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Peru’s attorney general to resign over corruption probe

January 8, 2019
A protester dressed as a judge shows a miniature copy of Peru's constitution and fake money, next to a woman holding a sign that reads in Spanish "Chavarry Get Out," referring to Peru's attorney general Pedro Chavarry, at San Martin Plaza in Lima, Peru, Thursday, Jan. 3, 2019. Chavarry on Wednesday reversed his dismissal of the lead investigators in a sweeping corruption probe into top officials, retreating in the face of a growing public outcry and a bid by the president that could remove him from office. (AP Photo/Martin Mejia)
A protester dressed as a judge shows a miniature copy of Peru's constitution and fake money, next to a woman holding a sign that reads in Spanish "Chavarry Get Out," referring to Peru's attorney general Pedro Chavarry, at San Martin Plaza in Lima, Peru, Thursday, Jan. 3, 2019. Chavarry on Wednesday reversed his dismissal of the lead investigators in a sweeping corruption probe into top officials, retreating in the face of a growing public outcry and a bid by the president that could remove him from office. (AP Photo/Martin Mejia)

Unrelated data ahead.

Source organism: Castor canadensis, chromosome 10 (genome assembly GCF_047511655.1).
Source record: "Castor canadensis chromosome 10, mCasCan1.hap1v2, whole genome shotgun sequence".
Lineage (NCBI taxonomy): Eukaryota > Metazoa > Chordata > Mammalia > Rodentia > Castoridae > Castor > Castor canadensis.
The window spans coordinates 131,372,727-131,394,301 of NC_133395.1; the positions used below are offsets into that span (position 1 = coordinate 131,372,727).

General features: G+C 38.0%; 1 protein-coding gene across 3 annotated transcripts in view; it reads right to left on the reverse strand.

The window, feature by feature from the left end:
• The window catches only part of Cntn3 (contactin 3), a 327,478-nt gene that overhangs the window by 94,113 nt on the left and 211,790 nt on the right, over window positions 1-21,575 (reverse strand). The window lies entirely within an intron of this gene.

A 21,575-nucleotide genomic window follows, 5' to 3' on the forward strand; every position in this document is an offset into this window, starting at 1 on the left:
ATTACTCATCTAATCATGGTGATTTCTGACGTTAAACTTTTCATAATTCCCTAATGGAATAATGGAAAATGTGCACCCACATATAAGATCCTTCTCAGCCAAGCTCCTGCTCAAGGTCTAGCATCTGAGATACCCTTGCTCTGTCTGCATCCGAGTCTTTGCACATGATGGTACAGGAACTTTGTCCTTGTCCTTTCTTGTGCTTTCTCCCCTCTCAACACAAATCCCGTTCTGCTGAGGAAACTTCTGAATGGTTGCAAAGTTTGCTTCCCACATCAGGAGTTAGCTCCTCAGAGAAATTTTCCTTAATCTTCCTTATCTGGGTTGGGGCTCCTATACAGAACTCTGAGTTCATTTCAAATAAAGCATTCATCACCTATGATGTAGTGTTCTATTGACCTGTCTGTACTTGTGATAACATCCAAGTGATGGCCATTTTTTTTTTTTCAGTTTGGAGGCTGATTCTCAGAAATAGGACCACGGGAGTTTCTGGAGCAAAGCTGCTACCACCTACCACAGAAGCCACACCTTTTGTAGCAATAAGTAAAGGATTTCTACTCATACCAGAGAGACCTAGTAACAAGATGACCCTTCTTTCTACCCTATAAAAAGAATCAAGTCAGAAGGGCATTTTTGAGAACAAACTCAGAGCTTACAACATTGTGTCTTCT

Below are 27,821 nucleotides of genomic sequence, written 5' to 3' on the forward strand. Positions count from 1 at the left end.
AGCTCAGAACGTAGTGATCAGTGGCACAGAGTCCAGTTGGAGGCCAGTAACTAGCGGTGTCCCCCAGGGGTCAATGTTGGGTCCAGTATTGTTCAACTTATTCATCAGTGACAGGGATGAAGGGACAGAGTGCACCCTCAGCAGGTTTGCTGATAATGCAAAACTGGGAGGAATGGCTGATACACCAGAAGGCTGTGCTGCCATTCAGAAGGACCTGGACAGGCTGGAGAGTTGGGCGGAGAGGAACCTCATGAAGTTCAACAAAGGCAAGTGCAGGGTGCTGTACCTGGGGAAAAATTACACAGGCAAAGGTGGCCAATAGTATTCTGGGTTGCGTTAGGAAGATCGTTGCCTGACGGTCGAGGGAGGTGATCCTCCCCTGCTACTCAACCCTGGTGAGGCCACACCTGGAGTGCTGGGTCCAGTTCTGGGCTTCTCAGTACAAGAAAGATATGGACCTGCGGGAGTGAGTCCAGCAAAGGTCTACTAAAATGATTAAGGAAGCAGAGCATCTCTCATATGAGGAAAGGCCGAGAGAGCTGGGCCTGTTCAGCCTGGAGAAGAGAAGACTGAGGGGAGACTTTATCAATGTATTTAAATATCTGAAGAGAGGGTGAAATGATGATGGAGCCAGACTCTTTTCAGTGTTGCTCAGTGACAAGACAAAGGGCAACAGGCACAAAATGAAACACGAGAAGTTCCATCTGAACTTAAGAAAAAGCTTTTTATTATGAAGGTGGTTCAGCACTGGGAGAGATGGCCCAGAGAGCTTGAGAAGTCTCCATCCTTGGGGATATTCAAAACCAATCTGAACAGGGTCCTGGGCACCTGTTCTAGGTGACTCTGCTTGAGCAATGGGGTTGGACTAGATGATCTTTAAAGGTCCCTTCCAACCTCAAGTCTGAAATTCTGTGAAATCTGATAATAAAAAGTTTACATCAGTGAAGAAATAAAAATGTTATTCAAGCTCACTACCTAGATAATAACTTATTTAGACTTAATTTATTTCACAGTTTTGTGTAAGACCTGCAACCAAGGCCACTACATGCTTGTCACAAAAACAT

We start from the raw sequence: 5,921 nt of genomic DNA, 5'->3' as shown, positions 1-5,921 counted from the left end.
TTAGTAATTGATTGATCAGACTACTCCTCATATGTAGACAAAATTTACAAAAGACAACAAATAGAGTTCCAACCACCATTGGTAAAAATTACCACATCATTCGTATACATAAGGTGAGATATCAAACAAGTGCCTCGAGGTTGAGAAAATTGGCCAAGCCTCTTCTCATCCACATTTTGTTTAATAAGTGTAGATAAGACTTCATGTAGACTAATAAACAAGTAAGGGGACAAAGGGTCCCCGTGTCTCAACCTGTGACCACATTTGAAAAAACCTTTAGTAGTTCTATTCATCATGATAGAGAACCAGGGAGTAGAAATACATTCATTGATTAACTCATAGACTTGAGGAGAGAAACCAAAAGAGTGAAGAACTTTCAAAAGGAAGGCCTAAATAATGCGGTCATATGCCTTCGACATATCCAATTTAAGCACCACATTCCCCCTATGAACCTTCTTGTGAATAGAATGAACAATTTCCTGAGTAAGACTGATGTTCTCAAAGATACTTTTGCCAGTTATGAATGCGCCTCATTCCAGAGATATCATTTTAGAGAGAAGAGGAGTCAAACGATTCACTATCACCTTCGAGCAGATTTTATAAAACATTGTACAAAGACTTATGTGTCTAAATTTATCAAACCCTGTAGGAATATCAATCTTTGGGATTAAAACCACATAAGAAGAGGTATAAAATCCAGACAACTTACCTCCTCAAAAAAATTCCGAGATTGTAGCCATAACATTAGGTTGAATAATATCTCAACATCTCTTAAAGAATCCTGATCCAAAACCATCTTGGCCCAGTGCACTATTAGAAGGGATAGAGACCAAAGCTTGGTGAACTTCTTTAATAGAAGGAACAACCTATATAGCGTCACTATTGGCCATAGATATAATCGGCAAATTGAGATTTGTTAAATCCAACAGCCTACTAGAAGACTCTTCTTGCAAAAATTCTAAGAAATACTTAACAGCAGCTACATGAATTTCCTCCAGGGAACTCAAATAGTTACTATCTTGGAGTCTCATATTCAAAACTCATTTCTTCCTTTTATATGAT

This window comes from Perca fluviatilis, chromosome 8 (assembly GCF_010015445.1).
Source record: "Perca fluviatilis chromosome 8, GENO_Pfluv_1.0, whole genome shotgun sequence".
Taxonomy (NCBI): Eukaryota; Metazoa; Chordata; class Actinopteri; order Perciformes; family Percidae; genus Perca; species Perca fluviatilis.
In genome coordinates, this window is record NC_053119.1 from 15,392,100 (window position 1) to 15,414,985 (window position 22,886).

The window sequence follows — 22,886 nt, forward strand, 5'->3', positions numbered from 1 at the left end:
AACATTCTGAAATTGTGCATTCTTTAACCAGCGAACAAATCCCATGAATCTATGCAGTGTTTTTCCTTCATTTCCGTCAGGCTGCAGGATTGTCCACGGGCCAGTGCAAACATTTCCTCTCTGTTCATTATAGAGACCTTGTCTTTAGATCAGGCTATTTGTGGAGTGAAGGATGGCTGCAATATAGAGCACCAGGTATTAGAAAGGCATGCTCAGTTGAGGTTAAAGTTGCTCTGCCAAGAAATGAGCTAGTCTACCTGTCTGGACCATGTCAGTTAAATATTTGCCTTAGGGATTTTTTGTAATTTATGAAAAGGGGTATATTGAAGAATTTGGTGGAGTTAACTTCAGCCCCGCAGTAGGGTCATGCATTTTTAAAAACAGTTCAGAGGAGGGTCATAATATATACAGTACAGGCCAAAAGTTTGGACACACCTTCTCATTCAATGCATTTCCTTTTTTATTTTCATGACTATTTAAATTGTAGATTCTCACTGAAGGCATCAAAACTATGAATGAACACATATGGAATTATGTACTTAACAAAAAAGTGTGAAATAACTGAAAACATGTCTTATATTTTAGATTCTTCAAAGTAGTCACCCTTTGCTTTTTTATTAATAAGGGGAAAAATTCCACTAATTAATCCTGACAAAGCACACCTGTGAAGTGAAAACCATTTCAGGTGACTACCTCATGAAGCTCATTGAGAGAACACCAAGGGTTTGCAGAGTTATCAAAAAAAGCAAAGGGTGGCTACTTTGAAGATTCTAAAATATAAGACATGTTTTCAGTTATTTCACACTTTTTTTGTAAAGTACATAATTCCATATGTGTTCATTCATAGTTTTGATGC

LIMA, Peru (AP) — Peru’s attorney general said he will present his resignation on Tuesday amid calls for him to step down for allegedly hindering a sweeping corruption probe involving Brazilian mega-builder Odebrecht.

Pedro Chavarry said Monday on his Twitter account that he will offer his resignation to prosecutors the following day to “protect the autonomy of the Public Ministry” after President Martin Vizcarra urged lawmakers to declare an emergency in the office, which could have paved the way for his removal.

Lima’s bar association suspended Chavarry on Sunday. Vizcarra has repeatedly called for his resignation since he assumed the post of attorney general in July.

Last Wednesday, Chavarry reversed his dismissal of the lead investigators in the corruption probe into top officials, retreating in the face of a growing public outcry and street protests.

Their removal had threatened to derail the investigation into whether several former presidents and other high-ranking officials accepted money from Odebrecht.

Oderbrecht has admitted in U.S. court filings to winning public works contracts by paying $800 million in bribes to officials across Latin America, including $29 million in Peru.

Among those being investigated in the Odebrecht case are former President Alan Garcia and former presidential candidate Keiko Fujimori.

Prosecutors also have publicly accused Chavarry of having ties with criminal organizations made up of magistrates and businessmen who bartered power for favors or money, something he has denied.

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